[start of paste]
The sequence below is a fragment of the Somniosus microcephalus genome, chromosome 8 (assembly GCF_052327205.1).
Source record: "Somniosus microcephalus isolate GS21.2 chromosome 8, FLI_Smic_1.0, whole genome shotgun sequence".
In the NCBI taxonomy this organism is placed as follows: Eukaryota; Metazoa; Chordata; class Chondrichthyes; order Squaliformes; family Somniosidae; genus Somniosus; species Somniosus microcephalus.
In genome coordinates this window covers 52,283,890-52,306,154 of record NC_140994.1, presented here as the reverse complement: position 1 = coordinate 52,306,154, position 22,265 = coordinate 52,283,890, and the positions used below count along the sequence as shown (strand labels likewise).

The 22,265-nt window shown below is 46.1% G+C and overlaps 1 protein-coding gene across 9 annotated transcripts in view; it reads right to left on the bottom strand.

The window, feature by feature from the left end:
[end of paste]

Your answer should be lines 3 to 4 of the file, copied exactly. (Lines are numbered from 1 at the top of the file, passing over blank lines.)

In the NCBI taxonomy this organism is placed as follows: Eukaryota; Metazoa; Chordata; class Chondrichthyes; order Squaliformes; family Somniosidae; genus Somniosus; species Somniosus microcephalus.
In genome coordinates this window covers 52,283,890-52,306,154 of record NC_140994.1, presented here as the reverse complement: position 1 = coordinate 52,306,154, position 22,265 = coordinate 52,283,890, and the positions used below count along the sequence as shown (strand labels likewise).